Jun 30, 2013 - By Randy TuckerIt's how my family came to be.
They knew they were making history, and it was the greatest adventure of their lives. It was one of the most poignant comments made in The Crossroads of Our Being, the opening sequence of the Ken Burns documentary The Civil War.
What type of courage did it take to leave small farms in Arkansas, Tennessee and Ohio to embark on the great campaign? While history is rife with stories of battlefield bravery and indomitable courage, there is a quiet variety of courage found in the simple act of finding your own destiny and making irreversible decisions.
When Clara Emma Vock boarded the Veendam at Boulogne-sur-Mer, France on Feb. 3, 1925, she said goodbye to her father and never went home again. The 19-year old was destined for America and marriage to a dashing former dragoon in the Swiss Cavalry who was scratching out a hardscrabble existence in the wilds of west-central Wyoming.
That didn't matter to the Swiss girl born into a wealthy family in Schaffhausen on July 2, 1905. She was heading to a new life in an unknown land, far from the familiarity and creature comforts of home.
Clara met her future husband, Eugene Gasser, as a teenager when Eugene was a college student in Schaffhausen. She was only 17 when he left for America in 1922, but she was determined to follow him across the Atlantic to Wyoming.
Her father made arrangements for her to be escorted from the Veendam directly to the railway station in New York City, bypassing Ellis Island in the process. Three weeks after saying goodbye to her father she arrived by train in Lander.
A female chaperone met her at the station in the small Fremont County town and took her to a hotel. The next day the young couple was married at the court house in Lander.
The first few months were spent in a wagon on the lonely extremes of eastern Fremont County but Clara couldn't stand the isolation. They moved to Riverton for a few years, where their first three children, Eugene Jr., Ruth and Ralph were born.
In 1932 the young family moved west to the Bar G ranch and worked there until 1934. They moved back to Riverton and, after a few years farming during the Great Depression, they purchased 10 acres from Ed Barnes on what is now Gasser Road just north of Riverton and settled into their permanent home.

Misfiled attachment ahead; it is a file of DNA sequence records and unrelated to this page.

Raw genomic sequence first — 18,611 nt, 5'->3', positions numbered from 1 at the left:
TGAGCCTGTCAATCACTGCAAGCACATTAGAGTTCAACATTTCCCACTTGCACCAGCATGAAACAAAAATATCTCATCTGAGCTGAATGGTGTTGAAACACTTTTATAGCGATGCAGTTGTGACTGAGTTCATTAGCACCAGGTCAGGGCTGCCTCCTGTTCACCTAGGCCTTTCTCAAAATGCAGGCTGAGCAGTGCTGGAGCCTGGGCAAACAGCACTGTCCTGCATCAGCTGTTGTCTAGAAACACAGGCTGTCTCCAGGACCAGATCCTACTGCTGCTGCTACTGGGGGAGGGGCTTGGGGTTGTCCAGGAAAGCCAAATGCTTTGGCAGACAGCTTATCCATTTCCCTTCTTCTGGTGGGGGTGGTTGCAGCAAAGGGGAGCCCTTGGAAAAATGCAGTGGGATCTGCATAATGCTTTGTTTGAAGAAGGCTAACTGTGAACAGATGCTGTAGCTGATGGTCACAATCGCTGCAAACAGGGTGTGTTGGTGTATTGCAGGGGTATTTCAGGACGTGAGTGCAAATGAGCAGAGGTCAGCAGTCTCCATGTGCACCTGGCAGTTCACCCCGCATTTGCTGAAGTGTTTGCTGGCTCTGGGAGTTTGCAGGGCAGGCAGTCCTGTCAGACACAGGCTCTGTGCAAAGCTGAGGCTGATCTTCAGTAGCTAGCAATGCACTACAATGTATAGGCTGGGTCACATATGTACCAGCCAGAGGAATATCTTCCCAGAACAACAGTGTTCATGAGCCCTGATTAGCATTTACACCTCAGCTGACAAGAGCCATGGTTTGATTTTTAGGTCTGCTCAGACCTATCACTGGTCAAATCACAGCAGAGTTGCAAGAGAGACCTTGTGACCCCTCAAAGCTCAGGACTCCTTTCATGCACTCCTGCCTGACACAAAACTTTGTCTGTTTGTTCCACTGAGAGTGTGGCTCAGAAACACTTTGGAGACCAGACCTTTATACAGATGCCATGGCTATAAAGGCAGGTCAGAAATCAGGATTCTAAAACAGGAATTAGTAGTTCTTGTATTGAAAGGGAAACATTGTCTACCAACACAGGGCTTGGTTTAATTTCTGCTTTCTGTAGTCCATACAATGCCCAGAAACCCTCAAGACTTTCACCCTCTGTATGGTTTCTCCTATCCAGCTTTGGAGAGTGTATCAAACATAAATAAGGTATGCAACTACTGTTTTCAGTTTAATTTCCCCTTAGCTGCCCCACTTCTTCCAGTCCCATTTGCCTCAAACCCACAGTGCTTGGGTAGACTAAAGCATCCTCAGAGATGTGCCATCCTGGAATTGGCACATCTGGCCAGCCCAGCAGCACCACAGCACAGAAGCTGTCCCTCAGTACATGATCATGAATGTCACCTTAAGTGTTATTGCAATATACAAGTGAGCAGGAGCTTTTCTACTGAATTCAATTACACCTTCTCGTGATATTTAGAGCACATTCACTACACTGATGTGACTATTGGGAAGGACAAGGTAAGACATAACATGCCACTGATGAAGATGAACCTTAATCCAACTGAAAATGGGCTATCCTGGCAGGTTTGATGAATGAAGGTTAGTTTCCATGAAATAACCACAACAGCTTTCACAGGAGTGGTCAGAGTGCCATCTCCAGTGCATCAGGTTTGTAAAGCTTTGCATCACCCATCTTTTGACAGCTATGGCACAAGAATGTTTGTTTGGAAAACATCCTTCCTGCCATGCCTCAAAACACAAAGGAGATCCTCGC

Clara was an amazing woman, fluent in German, French, Italian and English. She was well educated as a wealthy Swiss child and graduated from a seven-month finishing school in France, where she learned cooking, sewing, accounting and French in 1917. Clara lost her mother when she was 7 and was raised by a stepmother.
The extremes between well-to-do Swiss society with the grim realities of life in the 1920s and 1930s in Wyoming are hard to fathom, but Clara was an amazing, hard-working woman. Together they carved out a successful existence in the harsh Wyoming climate.
Clara's two youngest daughters, Jeanette and Nellie were born after they moved back to Riverton and life settled down to the routine of feeding and caring for Eugene and her growing family.
Eugene Jr. was a football player at Riverton High School in the early years of World War II before going to war himself in the Pacific in 1944. Clara hated football and was never a fan of it, even though most of her 11 grandsons played it as well. It was a violent sport she never really understood. Sending her oldest boy off to war was even more traumatic, the long months with no news after Eugene was wounded were the longest of her life.
In the classic manner of larger families, there were still children living at home when grandchildren began to arrive.
The summer months of the 1960s featured gaggles of grandchildren descending on the two-bedroom house on Gasser Road.
Eugene had moved a line shack down from Dubois years before for extra bedrooms, and the grandsons had great adventures in those endless summer months in the cabin, as we called it.
During a stretch from 1971 to 1978 there was at least one grandchild graduating from high school each year.
While the family gatherings were fun, it was Clara's cooking that holds a special place in many memories. Whether it was homemade bread, donuts, minute steaks or her incredible cream puffs, Clara's culinary skills were the stuff of legend.
The old refrigerator and deep freeze on the back porch held special things for hungry grandchildren as well.
I can still feel the chill and sense the excitement cracking open those old appliances for a summertime treat.
Clara was never much for pretense, and she had a grip that made her sons and son-in-laws cringe when she caught their hands just right. As the grandsons grew up and teased Grandma we found just how quick she could humble you with a twist of the wrist as well.
The family gathers for our first reunion since losing grandma in 1993 with all five of her children and 16 of the 17 surviving grandchildren attending. Clara and Eugene would be proud of the nurses, teachers, attorneys, physicians, engineers, police officers, IT professionals, businessmen and yes, even the collegiate athletes that came from their chance meeting nearly a century ago in Schaffhausen.
They are the essence of the American story.
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